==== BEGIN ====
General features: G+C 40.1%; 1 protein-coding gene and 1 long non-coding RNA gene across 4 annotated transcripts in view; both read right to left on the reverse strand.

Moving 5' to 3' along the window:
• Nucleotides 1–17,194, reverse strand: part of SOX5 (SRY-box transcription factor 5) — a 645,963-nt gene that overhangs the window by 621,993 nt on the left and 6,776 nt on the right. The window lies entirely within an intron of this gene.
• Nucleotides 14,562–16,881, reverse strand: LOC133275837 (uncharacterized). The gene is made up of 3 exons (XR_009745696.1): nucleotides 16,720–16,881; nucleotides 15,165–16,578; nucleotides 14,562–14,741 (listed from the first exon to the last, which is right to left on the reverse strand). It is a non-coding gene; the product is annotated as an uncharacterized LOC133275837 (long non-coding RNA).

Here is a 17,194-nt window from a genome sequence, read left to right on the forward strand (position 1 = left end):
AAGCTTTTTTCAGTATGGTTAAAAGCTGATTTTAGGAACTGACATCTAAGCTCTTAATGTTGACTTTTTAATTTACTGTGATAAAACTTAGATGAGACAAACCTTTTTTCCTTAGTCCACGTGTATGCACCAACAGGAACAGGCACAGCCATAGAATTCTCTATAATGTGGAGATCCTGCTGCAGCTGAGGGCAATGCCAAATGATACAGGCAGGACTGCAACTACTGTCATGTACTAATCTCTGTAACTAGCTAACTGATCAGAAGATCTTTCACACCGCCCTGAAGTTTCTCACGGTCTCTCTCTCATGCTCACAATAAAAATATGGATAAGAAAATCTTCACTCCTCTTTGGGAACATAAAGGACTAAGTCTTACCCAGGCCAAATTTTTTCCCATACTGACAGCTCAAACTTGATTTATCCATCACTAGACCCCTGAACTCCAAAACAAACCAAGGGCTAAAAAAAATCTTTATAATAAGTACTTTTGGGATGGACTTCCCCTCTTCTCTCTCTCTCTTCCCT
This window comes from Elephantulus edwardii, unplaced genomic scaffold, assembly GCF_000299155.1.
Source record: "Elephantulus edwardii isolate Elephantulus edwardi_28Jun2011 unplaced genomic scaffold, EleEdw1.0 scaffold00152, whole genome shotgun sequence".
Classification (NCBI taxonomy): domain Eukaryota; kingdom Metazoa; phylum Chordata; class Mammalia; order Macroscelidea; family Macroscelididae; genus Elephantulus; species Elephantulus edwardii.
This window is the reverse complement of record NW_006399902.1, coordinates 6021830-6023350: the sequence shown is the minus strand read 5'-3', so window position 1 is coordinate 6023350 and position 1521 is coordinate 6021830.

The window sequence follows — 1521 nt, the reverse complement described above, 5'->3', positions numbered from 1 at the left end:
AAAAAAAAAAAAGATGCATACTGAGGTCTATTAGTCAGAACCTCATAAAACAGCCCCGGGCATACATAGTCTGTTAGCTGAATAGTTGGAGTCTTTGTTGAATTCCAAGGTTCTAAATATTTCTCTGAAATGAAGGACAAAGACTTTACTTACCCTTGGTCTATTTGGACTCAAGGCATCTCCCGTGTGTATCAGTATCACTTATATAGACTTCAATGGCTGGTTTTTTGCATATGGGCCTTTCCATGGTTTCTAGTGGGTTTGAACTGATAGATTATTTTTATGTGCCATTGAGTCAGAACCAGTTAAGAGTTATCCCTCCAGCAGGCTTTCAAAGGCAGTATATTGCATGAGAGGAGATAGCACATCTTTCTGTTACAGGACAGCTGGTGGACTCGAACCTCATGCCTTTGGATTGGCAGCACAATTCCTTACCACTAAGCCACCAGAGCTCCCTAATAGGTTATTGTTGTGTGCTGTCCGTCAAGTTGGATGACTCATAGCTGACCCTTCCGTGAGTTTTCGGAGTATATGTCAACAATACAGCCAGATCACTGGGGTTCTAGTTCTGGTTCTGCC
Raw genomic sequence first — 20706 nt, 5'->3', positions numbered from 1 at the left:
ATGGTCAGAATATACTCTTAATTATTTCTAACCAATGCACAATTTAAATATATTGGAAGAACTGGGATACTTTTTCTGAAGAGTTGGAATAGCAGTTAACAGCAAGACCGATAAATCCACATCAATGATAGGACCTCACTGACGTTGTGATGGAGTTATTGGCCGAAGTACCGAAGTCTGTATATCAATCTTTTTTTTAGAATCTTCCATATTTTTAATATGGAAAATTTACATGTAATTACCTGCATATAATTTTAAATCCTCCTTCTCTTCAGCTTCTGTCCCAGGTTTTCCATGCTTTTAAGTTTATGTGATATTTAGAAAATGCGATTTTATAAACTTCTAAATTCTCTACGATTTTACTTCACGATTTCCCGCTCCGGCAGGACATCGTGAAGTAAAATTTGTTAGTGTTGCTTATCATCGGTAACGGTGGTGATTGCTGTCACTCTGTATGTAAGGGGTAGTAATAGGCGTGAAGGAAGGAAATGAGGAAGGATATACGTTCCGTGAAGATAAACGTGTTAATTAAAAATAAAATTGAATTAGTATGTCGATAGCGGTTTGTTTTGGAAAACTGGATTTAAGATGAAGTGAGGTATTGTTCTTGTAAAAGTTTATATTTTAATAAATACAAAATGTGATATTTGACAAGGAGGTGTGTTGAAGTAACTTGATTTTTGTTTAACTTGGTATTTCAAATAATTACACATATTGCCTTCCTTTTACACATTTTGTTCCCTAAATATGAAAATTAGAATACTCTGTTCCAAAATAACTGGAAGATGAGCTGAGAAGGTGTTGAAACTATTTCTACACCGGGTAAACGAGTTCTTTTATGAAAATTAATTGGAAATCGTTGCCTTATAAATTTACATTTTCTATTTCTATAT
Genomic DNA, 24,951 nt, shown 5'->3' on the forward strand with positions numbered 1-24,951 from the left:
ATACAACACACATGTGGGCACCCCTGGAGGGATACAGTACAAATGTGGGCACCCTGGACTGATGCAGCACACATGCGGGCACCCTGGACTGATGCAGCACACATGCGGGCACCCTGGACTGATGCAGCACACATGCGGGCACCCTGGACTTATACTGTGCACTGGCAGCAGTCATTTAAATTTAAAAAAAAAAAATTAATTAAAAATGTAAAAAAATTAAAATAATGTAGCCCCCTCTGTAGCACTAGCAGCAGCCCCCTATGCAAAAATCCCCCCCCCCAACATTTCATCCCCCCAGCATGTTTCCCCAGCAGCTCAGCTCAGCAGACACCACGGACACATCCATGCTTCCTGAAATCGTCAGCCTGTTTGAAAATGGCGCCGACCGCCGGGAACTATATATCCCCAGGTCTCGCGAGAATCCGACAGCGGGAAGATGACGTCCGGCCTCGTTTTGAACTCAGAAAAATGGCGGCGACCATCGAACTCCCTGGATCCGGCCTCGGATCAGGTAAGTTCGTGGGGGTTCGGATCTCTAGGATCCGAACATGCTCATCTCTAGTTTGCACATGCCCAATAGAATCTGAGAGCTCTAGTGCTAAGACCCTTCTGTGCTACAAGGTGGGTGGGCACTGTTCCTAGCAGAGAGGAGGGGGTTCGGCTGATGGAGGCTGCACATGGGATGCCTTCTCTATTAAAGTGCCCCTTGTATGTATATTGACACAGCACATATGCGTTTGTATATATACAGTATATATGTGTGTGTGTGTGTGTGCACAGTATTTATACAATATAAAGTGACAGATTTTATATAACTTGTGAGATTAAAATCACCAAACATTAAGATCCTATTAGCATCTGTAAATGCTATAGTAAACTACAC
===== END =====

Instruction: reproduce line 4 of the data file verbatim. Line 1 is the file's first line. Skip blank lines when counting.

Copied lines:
• Nucleotides 14,562–16,881, reverse strand: LOC133275837 (uncharacterized). The gene is made up of 3 exons (XR_009745696.1): nucleotides 16,720–16,881; nucleotides 15,165–16,578; nucleotides 14,562–14,741 (listed from the first exon to the last, which is right to left on the reverse strand). It is a non-coding gene; the product is annotated as an uncharacterized LOC133275837 (long non-coding RNA).